I like both Lerentee McCray and Quanterus Smith as prospects, and I think McCray earned his way onto this 53-man roster if he hadn't gotten hurt Thursday. High ankle sprains are no joke, though (ask Julius Thomas), and it's very difficult to keep an undrafted rookie on the active roster while he can't play for as many as 6-8 weeks.

As for Smith, I've never thought he looked right all preseason. He doesn't have the burst he showed in college, when he was making Cyrus Kouandijo and D.J. Fluker look like bums. The reality is that he wasn't ready to help this team in 2013, so IR is the right place for him.

For those who believed Peter King that Q was going to be a big-time player this year, remember what happens when you trust anything that comes out of his skunk-spot mocha-choca-latte strawberry banana berry cream ale addled brain - you make an ass out of you and umption.

Kerfluffle #4  I don't like the interior linemen!

I think everybody should be pretty comfortable with Ryan Clady, Orlando Franklin, and Chris Clark (who impressed me this preseason) on the outside. It gets a little dicier inside, though, if you want to be a pessimist. Zane Beadles and Louis Vasquez are locked in as the starting guards, and it looks like Manny Ramirez (a quality backup) will get the first shot at starting at center.

Behind them, there's Chris Kuper (a starting player when healthy), John Moffitt (a recent high draft pick), and Steve Vallos (just a guy). Honestly, I think that the Broncos will be fine.

I don't get the crying for C.J. Davis that I saw; the best offensive lineman the Broncos cut was Paul Cornick. Hopefully, he's on the practice squad. As for Vinston Painter, he was horrible in every game I saw.

Kerfluffle #5  Why so many secondary players and so few DL?

My biggest concern is that there's a minor roster imbalance with only seven defensive linemen being present, and 11 DBs. I was surprised to see Quentin Jammer stick, but I suspect that it was because of Champ Bailey's near-term injury status. As a vested veteran, though, his salary is guaranteed if he's on the roster for Week 1.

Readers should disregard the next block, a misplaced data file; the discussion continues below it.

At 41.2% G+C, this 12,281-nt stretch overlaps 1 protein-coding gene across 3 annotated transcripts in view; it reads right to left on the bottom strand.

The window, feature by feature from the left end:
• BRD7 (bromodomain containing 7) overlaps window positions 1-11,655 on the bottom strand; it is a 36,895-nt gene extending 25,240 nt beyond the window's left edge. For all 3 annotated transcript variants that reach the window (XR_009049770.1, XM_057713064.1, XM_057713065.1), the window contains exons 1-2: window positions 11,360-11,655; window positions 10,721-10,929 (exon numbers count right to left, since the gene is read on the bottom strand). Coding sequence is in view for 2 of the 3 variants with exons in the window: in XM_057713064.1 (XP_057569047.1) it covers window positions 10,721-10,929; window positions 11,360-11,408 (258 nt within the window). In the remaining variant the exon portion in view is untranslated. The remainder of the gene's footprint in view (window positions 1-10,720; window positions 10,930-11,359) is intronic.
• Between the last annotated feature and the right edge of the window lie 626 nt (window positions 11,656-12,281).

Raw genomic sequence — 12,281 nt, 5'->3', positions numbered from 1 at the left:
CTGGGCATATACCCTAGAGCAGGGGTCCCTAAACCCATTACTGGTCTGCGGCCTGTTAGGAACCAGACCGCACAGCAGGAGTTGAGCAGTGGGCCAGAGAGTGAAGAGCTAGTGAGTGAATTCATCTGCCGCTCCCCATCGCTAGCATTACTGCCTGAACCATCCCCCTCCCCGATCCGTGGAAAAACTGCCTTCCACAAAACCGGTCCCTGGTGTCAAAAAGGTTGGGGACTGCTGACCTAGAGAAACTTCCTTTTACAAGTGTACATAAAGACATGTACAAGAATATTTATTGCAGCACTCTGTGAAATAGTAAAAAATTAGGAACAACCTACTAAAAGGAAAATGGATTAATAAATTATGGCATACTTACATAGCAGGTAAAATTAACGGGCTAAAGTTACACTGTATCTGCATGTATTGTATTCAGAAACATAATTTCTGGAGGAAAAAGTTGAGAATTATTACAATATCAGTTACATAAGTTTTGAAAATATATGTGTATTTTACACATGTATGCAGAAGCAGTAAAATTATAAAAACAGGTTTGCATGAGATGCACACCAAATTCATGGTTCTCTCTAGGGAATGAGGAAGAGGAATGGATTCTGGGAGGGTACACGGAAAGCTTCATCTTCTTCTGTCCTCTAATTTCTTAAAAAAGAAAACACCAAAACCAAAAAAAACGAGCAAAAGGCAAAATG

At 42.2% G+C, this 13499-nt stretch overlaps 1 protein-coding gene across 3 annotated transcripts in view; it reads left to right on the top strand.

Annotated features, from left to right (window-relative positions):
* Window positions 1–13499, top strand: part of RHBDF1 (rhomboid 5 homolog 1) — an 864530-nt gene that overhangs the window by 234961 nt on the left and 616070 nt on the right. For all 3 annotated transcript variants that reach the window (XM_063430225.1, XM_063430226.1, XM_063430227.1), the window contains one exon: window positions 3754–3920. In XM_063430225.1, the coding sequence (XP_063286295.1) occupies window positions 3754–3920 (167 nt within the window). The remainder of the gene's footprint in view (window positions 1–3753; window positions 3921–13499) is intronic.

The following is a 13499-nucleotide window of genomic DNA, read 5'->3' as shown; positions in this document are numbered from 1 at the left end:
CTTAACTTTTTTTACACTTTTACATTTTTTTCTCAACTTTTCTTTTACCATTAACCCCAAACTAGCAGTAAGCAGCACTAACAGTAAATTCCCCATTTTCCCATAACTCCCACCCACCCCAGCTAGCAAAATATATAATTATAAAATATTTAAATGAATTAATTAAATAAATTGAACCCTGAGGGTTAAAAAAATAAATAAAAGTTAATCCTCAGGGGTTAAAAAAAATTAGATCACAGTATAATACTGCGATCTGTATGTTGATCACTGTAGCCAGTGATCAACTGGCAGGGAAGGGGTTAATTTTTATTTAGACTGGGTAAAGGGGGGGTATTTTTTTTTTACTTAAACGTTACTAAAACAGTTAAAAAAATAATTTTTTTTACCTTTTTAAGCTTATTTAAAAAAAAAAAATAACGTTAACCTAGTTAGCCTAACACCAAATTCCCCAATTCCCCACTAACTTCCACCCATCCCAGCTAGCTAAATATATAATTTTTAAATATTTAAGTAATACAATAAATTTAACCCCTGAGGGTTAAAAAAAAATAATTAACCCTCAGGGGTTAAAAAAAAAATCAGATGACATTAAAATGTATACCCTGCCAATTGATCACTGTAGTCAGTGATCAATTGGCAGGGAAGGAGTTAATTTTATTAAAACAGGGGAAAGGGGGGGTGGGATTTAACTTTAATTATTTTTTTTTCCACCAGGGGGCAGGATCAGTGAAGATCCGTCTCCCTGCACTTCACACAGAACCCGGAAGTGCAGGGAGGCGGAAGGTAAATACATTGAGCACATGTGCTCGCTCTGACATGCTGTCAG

I was pretty impressed with Kayvon Webster's preseason, and Omar Bolden is a star on special teams who showed decently well in his first game at safety. The rest of the DBs all made excellent cases too.

Only keeping seven defensive linemen is somewhat mitigated by the fact that Shaun Phillips can play some defensive end too. It also helps that Derek Wolfe plays as many snaps as he does, and that Malik Jackson seems to have improved enough to play just about any position on the line in reserve.

Kerfluffle #6  Why are the Broncos bucking the two-QB trend?

From noted trend-diagnoser John Clayton:

It looks like more teams are going to having two quarterbacks on their rosters. So far seven teams are down to two quarterbacks

— John Clayton (@ClaytonESPN) August 31, 2013

I think Zac Dysert is a luxury, and I wouldn't be surprised if he's waived and sent to the practice squad during the season. For now, though, the Broncos kept him because they saw enough talent to try to develop. This is another example that "win-now" vis-a-vis the Broncos is just something that stupid people say.

Is this really a roster to be worried about?

Check out the updated roster here. I'll wait.

Is that really a roster that has you worried about how the Broncos are going to compete? I sure hope not, because it's as good a group as any in the NFL. Take a chill pill, wash it down with a coke and a smile, and get ready for a fun ride this season.

1.  I’m not in the arguing business, I’m in the saying what I think business.
2.  I get my information from my eyes.

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RosterbationTed's Analysis